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Native law group tackles eagle feather controversy

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BOULDER, Colo. – The Native American Rights Fund is initiating a working group to address government intervention in the lives of Native people who work with or use eagle feathers in traditional ways, and tribes are speaking out on the issue.

A number of feather workers and others from scores of tribes have called NARF to express concern about raids they said were conducted by the Fish and Wildlife Service, FBI and other law enforcement officials who have seized feathers and demanded documentation, said an attorney with the Native law/advocacy group.

According to a tribal member, the Northern Cheyenne tribal council recently passed a resolution to “continue to use eagles as has been the custom since time immemorial.”

The resolution also states that the tribal president will confer with the elected Wyoming-Montana tribal leadership, that a meeting will be convened with FWS and other federal officials, and that Congress should address the threat to traditional use of eagle feathers with legislation, said Steve Brady, of the Northern Cheyenne Cultural Commission.

Brady, who has testified on traditional eagle use before the Senate Committee on Indian Affairs, said the resolution stemmed from the fact that eagles play a part in “every aspect of our culture and fundamental aspects of our way of life.”

Because the feathers are used in bustles, headdresses and fans, “It does cause a lot of concern with people going into the pow wow season,” he said. Feathers and parts are also used by veterans carrying eagle staffs as well as in the Native American Church and in eagle bone whistles for other traditional religious purposes.

Current raids have been reported in Oklahoma, Utah, Arizona, Montana and other western states, as well as in Washington, where four men were charged with illegally killing eagles and selling feathers.

“I think the Fish and Wildlife Service and Department of the Interior have done an abysmal job of consulting with Indian country, with tribal, political and traditional leaders, about their purpose,” said Steven C. Moore, a senior NARF attorney, of the sting operations,

“We’re not aware of any (FWS) outreach to those leaders about the issue,” he said, adding that people are concerned about having their cars stopped or their homes searched for eagle feathers “they have possessed for many years in traditional ways.”

Under federal law, only Native people can possess eagle feathers through gifts or inheritance, or from a government-run repository near Denver which issues permits specifically for individual birds or parts, generally after lengthy waits.

The FWS is limited in terms of outreach, Patrick Durham, the agency’s national Native American liaison said because they “do not want to compromise ongoing investigations” customarily conducted with the Department of Justice, which has strict procedures that include acting only on good evidence and avoiding entrapment.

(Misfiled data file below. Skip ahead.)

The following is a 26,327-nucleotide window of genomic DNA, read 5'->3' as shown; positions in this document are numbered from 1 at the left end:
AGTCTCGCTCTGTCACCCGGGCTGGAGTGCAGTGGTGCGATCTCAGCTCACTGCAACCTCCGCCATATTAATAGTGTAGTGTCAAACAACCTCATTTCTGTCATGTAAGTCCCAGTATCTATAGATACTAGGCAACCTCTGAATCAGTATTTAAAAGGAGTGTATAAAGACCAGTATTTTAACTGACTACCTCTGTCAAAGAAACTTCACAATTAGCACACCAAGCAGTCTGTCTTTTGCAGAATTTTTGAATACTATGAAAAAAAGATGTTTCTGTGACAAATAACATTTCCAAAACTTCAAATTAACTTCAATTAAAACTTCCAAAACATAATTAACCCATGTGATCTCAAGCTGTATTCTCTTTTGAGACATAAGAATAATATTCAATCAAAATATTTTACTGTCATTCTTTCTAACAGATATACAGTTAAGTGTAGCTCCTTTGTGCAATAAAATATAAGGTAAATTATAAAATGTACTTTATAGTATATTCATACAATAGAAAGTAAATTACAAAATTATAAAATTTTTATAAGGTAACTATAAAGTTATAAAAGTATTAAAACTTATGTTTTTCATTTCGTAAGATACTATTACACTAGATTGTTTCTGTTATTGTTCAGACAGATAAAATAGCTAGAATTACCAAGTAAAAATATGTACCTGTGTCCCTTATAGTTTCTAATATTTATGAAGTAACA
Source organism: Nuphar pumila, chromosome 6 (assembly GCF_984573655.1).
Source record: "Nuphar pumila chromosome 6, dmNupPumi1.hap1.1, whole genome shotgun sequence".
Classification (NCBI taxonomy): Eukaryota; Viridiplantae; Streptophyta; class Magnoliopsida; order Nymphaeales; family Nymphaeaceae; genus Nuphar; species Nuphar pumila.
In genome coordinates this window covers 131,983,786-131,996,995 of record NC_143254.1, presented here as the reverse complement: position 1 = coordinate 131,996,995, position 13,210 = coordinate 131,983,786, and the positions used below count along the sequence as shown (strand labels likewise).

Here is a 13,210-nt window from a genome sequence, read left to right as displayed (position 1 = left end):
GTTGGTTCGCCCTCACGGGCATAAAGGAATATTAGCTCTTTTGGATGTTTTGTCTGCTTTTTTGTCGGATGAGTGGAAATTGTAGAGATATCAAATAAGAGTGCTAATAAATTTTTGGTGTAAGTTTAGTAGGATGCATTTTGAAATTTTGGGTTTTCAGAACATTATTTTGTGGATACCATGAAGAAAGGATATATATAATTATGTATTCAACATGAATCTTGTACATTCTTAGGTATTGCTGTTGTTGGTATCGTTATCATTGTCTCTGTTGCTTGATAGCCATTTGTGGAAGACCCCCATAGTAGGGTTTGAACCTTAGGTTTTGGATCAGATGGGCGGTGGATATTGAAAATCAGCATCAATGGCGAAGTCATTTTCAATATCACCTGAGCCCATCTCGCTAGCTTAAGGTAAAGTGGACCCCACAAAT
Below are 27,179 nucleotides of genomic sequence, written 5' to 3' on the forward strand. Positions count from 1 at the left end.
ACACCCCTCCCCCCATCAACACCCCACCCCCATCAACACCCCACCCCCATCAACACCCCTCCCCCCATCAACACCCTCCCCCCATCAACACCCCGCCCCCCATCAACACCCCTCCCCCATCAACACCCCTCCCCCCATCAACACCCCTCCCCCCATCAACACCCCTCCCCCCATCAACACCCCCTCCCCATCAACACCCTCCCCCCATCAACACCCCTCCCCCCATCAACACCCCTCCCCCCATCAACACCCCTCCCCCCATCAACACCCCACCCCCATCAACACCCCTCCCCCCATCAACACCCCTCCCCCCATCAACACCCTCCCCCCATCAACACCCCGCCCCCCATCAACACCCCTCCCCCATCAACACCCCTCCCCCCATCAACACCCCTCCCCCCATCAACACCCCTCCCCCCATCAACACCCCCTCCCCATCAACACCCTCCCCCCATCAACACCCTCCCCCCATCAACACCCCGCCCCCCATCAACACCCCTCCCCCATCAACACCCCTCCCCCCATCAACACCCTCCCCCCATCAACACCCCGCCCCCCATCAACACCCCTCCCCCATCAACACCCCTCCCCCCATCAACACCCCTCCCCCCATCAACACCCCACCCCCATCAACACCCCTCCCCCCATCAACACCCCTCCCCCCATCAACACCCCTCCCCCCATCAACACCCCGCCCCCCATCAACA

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People whose homes have been searched were “temporarily inconvenienced,” a situation that pales in comparison to the hundreds of dead eagles uncovered in illegal trading that constitutes a highly profitable business whose operators “don’t care who they sell to.”

Durham said hawk bustles can sell for $1,500 and eagle tail fans for $2,000 and even more than that abroad; feathers were recently recovered in France.

“Pow wow grounds and pow wows are where a lot of this happens,” he said. Illegal feather sales are, he feels, “mostly attached to competitive dancing.”

Underlying issues in the feather controversy include the responsibility, if any, of craftspeople to determine whether feathers only temporarily in their possession were obtained legally by the original holder, a question to which Durham said he does not know the answer.

Some contend there is an emphasis on Native, rather than the illegal non-Native, uses of eagle feathers. Durham doesn’t know whether most illegal feather purchases are by Natives or non-Native “wannabes, who are buying, but I don’t know how much.”

A fan maker near Tuba City, Ariz. said he has seen non-Native cowboys in rodeo competition sporting eagle feathers on their hats, “and look at all the Aztec dancers – they aren’t targeted.”

The craftsman initially gave his name but later expressed concern about having it used because his case is pending. He said four other feather workers nearby and one in Utah had been raided recently.

He said federal agents may have started targeting people who sold feather work on eBay or other online sites, but “after that, agents started coming to peoples’ houses, setting them up.”

FWS and FBI agents recently spent seven hours searching his house. “They really wanted to know if I sold (protected species) feathers, and I don’t,” he said, explaining that he only uses eagle and hawk feathers sent by customers who want them made into fans and he does not ask them for details about permits. “They send them to me and I use them.”

The Association on American Indian Affairs, a long-standing nonprofit Native advocacy/empowerment organization, is concerned about the recent raids, Jack Trope, AAIA executive director, said.

AAIA will be part of the working group with NARF that is “trying to look at this from a national perspective” and to determine its scope and an appropriate strategy, Trope said. “We don’t want people to feel at risk because of possible actions by commercial traders or others.”